The history of water polo goes back generations. In Japan, there was a game which in some way can be called a distant relative of the modern water polo. In that game players were sitting astride straw barrels and rolling inflated skin, which is now substituted by a ball, by poles in the water. The very name of this game came from the East, and some Europeans brought a ball game named “polo” from Mongolia more than two hundred years ago. Once in Europe, this game gave origin to many modern ball games (football, handball, volleyball, motoball).
At the beginning water polo was an entertaining activity, but starting from the second half of the 19th century it began to turn into a sport. At that time the game did not resemble modern water polo much. A stable water area was used for indicating a field of play. The length of the filed varied from 20 to 30 m, the width was from 10 to 15 m. Both ends of the long sides were marked with two poles with flags which were stuck in the bottom of the water reservoir, towering above the water surface at the height of 30-40 cm. Players had to roll the ball in those gates.
In 1869 London hosted the first exhibition game, which attracted a lot of sports fans. However, the lack of uniform rules hindered the development of water polo and led to disputes and misunderstandings during the competition.
The rules of this game were originally developed in 1876 by a Scot W. Wilson. The first version of the rules was used until 1890, by which time regular competition between the English and Scottish water polo teams were taking place. During those games Scottish athletes often took the first place.
With time water polo gained popularity in the UK, which, together with the recommendations of a special commission held for studying the game, led to the fact that in 1885 the Amateur Swimming Association officially recognized water polo as an independent sport and adopted the rules of the competition.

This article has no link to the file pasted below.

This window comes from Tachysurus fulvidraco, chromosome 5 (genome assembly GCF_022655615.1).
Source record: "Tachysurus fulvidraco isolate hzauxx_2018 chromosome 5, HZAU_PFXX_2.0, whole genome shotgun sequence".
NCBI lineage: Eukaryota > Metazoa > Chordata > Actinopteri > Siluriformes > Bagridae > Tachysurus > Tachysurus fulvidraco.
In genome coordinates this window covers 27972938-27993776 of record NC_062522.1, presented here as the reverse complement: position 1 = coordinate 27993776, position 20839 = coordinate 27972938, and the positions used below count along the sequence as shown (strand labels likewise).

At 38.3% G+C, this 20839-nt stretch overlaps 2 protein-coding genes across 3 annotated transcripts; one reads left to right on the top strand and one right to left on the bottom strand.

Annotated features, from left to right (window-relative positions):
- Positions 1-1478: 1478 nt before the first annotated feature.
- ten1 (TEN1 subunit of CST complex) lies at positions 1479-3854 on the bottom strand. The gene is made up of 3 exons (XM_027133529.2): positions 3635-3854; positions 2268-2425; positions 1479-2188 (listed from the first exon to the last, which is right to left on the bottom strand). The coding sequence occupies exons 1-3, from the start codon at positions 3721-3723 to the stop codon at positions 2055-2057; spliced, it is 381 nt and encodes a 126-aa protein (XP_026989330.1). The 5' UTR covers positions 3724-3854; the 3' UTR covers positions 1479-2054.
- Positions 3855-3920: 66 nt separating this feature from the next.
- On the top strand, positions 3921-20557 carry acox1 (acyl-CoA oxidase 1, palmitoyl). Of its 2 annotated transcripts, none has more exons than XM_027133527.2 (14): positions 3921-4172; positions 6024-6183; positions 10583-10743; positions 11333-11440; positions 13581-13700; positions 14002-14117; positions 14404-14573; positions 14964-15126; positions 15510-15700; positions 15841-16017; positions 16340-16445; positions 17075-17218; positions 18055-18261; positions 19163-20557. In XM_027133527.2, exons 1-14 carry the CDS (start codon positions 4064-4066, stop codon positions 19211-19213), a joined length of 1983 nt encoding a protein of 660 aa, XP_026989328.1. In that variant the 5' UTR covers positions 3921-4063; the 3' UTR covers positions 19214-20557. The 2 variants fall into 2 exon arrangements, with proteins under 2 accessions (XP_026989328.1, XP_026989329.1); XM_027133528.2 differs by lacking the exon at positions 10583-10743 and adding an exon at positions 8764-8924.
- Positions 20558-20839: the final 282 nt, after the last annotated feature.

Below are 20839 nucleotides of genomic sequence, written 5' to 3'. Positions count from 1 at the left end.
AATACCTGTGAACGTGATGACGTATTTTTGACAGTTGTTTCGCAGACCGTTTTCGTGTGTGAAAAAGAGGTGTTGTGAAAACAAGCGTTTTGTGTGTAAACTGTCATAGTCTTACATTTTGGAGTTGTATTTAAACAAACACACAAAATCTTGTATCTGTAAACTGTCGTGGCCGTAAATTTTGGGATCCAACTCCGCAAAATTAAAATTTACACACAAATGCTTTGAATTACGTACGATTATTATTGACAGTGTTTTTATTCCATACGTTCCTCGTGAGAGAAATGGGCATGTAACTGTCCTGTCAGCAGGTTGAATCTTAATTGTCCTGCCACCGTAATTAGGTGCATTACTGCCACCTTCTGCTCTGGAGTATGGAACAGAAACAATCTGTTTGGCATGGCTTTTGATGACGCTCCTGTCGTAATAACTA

In 1896, water polo appeared in Germany, Austria, Belgium, Sweden and France, and in 1897 - in Hungary. In 1899 Budapest held the first exhibition game, and in 1901 Vienna hosted the first international competition between the Hungarian national team and the team of Viennese athletic club. The Hungarians lost 14:0.
In 1900, water polo was included in the program of Olympic Games II in Paris. The competition between the English, French, Belgian and German teams was won by the British.
In 1926 the European Water Polo Championship was held, and 1973 was the year of the first World Water Polo Championship. Starting form 1979, the teams have been competing for the Water Polo World Cup.
Today national teams of Hungary, Italy, former Yugoslavia, Russia, Spain, Croatia, Egypt, Turkey and Malta are recognized leaders among modern water polo teams.
Water polo was brought to Russia from England in 1920-s. Actually, there were attempts to include water polo in the training program for athletes of St. Petersburg swimming schools as early as in 1906. However, the game was mainly spread thanks to the efforts of Shuvalovo Swimming School, which was founded in 1908. The school got its name after the name of Shuvalovo village, where it was located.
The rules of water polo in Russia were modeled according to the international ones. In 1912 Moscow held water polo competitions in Sandunovsky baths. The events were attended by the team of the Moscow Amateur Swimming Society, “Skhodnya” Society, Moscow Skiing and Water Sports Society and Moscow Water Polo Team. In 1910 water polo teams appeared in other Russian cities, such as Baku, Chernigov, and later in Kiev, Batumi, Odessa, Kharkov and Samara.
The first competition among women's teams took place in the fall of 1928. In the early 1930s the games of Moscow and Leningrad (St Petersburg) teams became regular, and, until 1933, Leningrad athletes usually won the matches. After World War II water polo gained much more popularity.
The history of Chelyabinsk water polo is closely connected with the world famous "Uralochka" team. This women's water polo team was established in December 1985 in Zlatoust, Chelyabinsk region, from a group of swimmers originating from the "Taganay" Sports Club.
In March 1986, the women athletes took part in the first competitions of All-Russian Council of Voluntary Society for Physical Culture and Sports. The team was guided by their coach Mikhail Nakoryakov, and in September 1986 the team became known as "Uralochka".